On Showtime’s Episodes, Chris Diamantopoulos plays the completely unstable, perpetually horny new network exec who often sees a therapist. No wonder the actor had no problem opening up to EW when he popped by for one of our Pop Culture Personality Tests. Watch the video below in which he reveals his first celebrity crush, the TV show he watched after his parents went to sleep, and his junior high jam. READ FULL STORY
Tag: Who Else Remembers This? (1-10 of 324)
A video of a young Keith Urban competing on the Aussie TV talent show New Faces in 1983 was uploaded to YouTube last month. While a few country music and radio station blogs spotted it, it needs to be adored by the masses. The future American Idol judge performs his countrymen’s song “All Out of Love” and gets mixed reviews from the panel, which could foresee his bright future. READ FULL STORY
Since shooting onto the A-list in 2008 with The Hurt Locker, the actor’s been starring in blockbusters and Oscar contenders, including the currently much-buzzed-about American Hustle. That’s probably all well and good in Renner’s world, but in PopWatch world, we like to remember him in a certain (arguably) iconic role he did 10 years ago (!) before taking over every action franchise.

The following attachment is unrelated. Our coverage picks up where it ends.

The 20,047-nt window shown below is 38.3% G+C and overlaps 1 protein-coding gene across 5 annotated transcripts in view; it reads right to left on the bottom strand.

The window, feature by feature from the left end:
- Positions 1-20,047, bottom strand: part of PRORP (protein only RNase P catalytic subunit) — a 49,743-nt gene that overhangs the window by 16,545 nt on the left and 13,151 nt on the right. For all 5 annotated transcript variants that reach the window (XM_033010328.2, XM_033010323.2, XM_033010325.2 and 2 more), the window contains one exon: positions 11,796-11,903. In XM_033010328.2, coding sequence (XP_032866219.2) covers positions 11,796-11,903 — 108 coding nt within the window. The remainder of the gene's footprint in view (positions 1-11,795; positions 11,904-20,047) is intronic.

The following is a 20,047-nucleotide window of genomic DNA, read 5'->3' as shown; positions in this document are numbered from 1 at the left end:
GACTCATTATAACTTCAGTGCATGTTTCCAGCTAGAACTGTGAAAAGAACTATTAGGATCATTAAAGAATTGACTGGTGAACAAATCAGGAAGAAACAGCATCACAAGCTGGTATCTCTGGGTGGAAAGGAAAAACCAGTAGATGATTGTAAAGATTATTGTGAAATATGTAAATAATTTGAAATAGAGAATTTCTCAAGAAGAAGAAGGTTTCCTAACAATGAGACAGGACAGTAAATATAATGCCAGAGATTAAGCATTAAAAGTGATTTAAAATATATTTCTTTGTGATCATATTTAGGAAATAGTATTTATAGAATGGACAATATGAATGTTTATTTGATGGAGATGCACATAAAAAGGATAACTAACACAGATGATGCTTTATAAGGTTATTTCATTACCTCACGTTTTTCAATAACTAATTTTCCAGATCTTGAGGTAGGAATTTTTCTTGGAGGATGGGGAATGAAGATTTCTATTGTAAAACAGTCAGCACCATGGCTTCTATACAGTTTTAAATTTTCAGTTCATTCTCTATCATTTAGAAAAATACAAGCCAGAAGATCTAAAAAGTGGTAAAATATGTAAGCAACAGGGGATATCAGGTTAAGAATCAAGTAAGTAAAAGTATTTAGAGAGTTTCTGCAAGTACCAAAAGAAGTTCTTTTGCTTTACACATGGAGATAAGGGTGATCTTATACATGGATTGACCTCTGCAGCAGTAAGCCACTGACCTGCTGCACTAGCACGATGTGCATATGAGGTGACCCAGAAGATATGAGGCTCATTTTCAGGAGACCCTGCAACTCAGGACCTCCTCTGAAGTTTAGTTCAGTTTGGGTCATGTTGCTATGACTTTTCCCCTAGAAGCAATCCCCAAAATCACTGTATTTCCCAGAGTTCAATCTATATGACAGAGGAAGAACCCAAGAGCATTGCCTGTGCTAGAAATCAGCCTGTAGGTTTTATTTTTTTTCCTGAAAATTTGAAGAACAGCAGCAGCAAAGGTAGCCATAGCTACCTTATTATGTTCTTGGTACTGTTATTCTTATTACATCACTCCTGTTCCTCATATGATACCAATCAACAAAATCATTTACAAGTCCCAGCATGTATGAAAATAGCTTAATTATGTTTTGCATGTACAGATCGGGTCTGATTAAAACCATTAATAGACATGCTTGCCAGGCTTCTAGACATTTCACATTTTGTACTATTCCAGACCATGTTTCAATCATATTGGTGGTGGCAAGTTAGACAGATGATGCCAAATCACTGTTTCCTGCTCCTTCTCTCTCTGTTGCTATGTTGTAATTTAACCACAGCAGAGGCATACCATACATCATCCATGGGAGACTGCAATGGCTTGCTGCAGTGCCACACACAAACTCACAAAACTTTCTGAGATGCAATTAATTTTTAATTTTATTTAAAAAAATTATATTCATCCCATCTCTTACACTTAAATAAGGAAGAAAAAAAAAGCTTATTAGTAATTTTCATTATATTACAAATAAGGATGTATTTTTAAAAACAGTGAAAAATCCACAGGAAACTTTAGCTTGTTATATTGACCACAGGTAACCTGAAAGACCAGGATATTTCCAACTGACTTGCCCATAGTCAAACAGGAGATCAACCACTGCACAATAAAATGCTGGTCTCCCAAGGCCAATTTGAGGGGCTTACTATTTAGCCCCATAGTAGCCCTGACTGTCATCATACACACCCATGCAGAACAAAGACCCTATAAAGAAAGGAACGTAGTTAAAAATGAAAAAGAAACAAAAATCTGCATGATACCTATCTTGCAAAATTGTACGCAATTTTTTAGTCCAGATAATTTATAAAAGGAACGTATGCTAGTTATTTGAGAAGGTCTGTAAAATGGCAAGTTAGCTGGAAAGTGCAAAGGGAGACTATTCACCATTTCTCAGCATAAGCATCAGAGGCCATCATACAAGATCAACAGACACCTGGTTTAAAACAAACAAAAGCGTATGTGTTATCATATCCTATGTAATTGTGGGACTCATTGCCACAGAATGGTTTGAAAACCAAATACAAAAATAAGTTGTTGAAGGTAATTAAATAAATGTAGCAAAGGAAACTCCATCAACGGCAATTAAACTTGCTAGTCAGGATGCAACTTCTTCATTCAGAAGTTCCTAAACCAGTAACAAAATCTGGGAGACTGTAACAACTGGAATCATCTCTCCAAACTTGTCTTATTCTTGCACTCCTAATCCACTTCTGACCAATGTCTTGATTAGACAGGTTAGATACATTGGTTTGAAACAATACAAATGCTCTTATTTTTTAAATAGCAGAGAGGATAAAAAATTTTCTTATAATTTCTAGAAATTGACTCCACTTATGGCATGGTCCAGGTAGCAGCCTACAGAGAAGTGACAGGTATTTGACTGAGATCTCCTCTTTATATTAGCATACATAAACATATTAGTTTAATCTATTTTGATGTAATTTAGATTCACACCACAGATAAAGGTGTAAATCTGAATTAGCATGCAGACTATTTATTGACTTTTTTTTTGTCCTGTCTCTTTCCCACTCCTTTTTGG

May we present… the music video from 2003 for Pink’s “Trouble,” in which the young Renner played “Bad Boy Sheriff.” READ FULL STORY
Note to Aaron Paul: You don’t want to mess with Donna Martin.
Nowadays, Aaron Paul may be best-known for his Emmy-winning work as Jesse “yo b****” Pinkman on Breaking Bad. But in the mid-’90s he was just another cute high school kid whose big break — and first on-screen kiss — came from dropping by Beverly Hills, 90210 for a brief part as a truly cringe-worthy Romeo in West Beverly Hills High’s production of Romeo and Juliet. Come for the atrociously over-the-top line delivery, stay for Donna Martin’s (Tori Spelling) small smile offstage.
To quote a shocked Paul after seeing the clip on The Tonight Show with Jay Leno last night, “That was awful.” We’re pretty sure he meant amazing. Check it out below: READ FULL STORY
This weekend at the box office, Ryan Reynolds is competing with himself, thanks to his voice work in the just-opened Turbo and his turn as a dearly departed cop in R.I.P.D., arriving Friday. But back in 1990 — 23 years ago! — he was a 13-year-old actor getting his start on the Canadian soap Hillside, which aired on Nickelodeon as Fifteen.
As you’ll see from the clip below, Reynolds wasn’t always the ladies’ man he grew up to be in Van Wilder and The Proposal. Instead, he sheepishly tells his crush she “always looks good” as she awkwardly laughs and makes a run for it. In the ensuing fantasy sequence, he really has it together as a Rolling Stone cover boy (if only he knew what it takes to land the RS cover now!) and a rock star with countless “CDs” (remember those?).
But one thing young Billy has right about his future is this: “Some guys have it, and some guys don’t.” Looks like Reynolds had it.